Equine medical center under construction near Belmont racetrack


During the initial five-year operational phase, the center will focus on diagnostics and orthopedics.

ELMONT, N.Y. — A state-of-the-art equine medical facility under construction just outside New York's Belmont Park will aim to become the top private equine referral clinic for the Northeast, its owners say.

Looking ahead: This is an architect's drawing of how IEAH Corp.'s new Equine Medical Center, near Belmont Park on New York's Long Island, will look when completed. A grand opening is planned in January.

IEAH Corp. broke ground July 13 for the $15 million Equine Medical Center, which more than doubled in size from original plans after owners said demand for the facility grew beyond their early estimates.

Construction by J. Petrocelli Contracting, a New York firm, is expected to take about seven months, allowing for a January grand opening.

Original plans calling for an 11,000-square-foot clinic costing about $7 million were expanded to nearly 23,000 square feet. The center will have an array of diagnostic imaging, multiple surgical suites, treadmill endoscopy, bone scan, full chemistry lab, pharmacy and space for MRI.

Dr. James C. Hunt, DVM, whose practice already handles about 1,200 of the approximately 3,000 horses on the Belmont grounds, will be the clinic's head veterinarian and play a key role in bringing in surgeons and other staff.

Dr. James C. Hunt

Dr. Patricia Hogan, VMD, Dipl. ACVS, who was chief associate at the New Jersey Equine Clinic in Clarksburg, N.J., for 11 years, will be the center's head surgeon.

"She (Hogan) was at a point in her career that this seemed right for her, so we decided to team up on this project," Hunt says.

Plans for the medical center have been more than three years in the making, with IEAH Corp., a subsidiary of International Equine Acquisitions Holdings Inc., providing the financing in conjunction with John Roberts, Sanford Robbins, Andrew Cohen and the TAG Advisory Group. Michael Iavarone and Richard J. Schiavo, IEAH co-presidents, also are horsemen who race under the silks of IEAH Stables.

The facility was designed by John Roberts Architects of London, and drawings were completed by Baldassano Architectural Group of New York, as architects of record.

Dr. Patricia Hogan

"When we first sat down to talk about a major investment in an equine facility in this area, a training center was initially considered, but then it was decided that a first-class equine hospital would be a better use of the money and meet an important need as well," Hunt says. "It will be gorgeous, first-class and state-of-the-art."

Besides the large number of horses that run at the nearby Belmont and Aqueduct tracks, "there are probably 10,000 to 15,000 pleasure horses on Long Island alone," Hunt says. "We'll work with area vets, who can refer some of their more critical (surgery) cases to us, but we'll be a referral center only – we won't follow their patients around."

Hogan, who left the New Jersey clinic July 27, says "I was planning to start something on my own anyway, so when I was approached to work with this group, the timing and opportunity were perfect."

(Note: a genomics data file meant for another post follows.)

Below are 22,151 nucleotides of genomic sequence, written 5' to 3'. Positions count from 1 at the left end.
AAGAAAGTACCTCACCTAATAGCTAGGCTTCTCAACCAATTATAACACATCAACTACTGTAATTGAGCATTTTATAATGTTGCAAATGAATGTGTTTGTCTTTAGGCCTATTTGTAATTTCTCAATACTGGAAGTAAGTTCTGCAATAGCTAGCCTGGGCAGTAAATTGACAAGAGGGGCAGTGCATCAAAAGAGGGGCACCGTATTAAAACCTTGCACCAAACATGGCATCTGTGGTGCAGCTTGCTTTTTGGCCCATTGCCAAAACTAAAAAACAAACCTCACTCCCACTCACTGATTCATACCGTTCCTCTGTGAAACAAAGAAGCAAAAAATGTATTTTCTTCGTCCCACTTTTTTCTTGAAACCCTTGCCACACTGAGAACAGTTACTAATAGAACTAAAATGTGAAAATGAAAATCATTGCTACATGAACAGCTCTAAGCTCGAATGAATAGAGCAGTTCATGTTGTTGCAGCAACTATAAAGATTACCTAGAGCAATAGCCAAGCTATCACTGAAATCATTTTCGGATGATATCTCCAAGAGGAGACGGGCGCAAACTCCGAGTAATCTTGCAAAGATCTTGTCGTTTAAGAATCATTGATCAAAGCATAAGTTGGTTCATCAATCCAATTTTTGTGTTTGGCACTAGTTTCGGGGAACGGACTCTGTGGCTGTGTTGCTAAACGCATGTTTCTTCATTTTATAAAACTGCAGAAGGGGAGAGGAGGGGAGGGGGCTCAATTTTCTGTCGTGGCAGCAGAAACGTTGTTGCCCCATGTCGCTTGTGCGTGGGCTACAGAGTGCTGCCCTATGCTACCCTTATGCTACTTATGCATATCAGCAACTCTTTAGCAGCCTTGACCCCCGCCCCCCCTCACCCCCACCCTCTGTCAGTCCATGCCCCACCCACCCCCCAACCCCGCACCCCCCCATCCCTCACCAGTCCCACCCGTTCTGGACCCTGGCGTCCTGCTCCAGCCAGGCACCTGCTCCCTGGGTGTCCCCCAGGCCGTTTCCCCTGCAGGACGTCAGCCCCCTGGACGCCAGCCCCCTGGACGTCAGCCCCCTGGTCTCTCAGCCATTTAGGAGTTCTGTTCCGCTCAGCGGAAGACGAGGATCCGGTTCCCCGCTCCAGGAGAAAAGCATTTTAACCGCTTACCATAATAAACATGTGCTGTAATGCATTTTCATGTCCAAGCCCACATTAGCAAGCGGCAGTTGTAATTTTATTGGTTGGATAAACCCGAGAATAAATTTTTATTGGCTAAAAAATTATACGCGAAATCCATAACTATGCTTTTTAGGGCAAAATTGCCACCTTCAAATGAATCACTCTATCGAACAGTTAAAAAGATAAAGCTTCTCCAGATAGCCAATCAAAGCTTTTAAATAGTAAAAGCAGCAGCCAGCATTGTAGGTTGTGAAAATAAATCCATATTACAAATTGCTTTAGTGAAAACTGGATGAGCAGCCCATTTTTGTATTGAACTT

Hogan still plans to set up her own clinic near her home in New Jersey, but will divide her time between that and the Long Island facility, where "we'll hire at least one more surgeon full time and perhaps a part-time surgeon as well. Many in the large racetrack population already have contacted us, and of course we'll serve area veterinarians for referrals."

During the center's initial five-year operational phase, "we'll focus on orthopedics and diagnostics," Hunt says, not on patients with colic, enteritis or other medical conditions, but after the first phase the clinic can expand to provide critical surgical care in those areas, too, he says.

The center will have space for MRI, but won't provide that initially "because we don't think the technology is real usable – it isn't quite there yet," Hunt explains.

"The MRI technology is changing so fast, and the current format isn't the most user-friendly, so we'll wait a while before bringing that in," says Hogan.

Hunt is a 1979 graduate of the University of Minnesota College of Veterinary Medicine. His practice clientele includes several well-known horse trainers and he has been instrumental in the development of some champion Thoroughbreds, including Cigar, Charismatic, Conquistador Cielo, Easy Goer, Lady's Secret, Personal Ensign and Private Account.

Hogan, a 1992 graduate of the University of Pennsylvania School of Veterinary Medicine, received the American Veterinary Medical Association's "President's Award" in 2005 for her treatment of 2004 Kentucky Derby winner Smarty Jones as an example of extraordinary commitment to animal health.

Hogan saw the horse in July 2003, after it reared up in the starting gate during training near Philadelphia, smashing his skull against an iron bar and causing so much damage an attending veterinarian thought he might lose an eye. Hogan, who was to perform the surgery at the New Jersey clinic, first ran tests, including an ultrasound, and decided the horse could be treated without removing the eye. The injury healed and Smarty Jones was back on the track by November, going on to win both the Kentucky Derby and Preakness Stakes in 2004.

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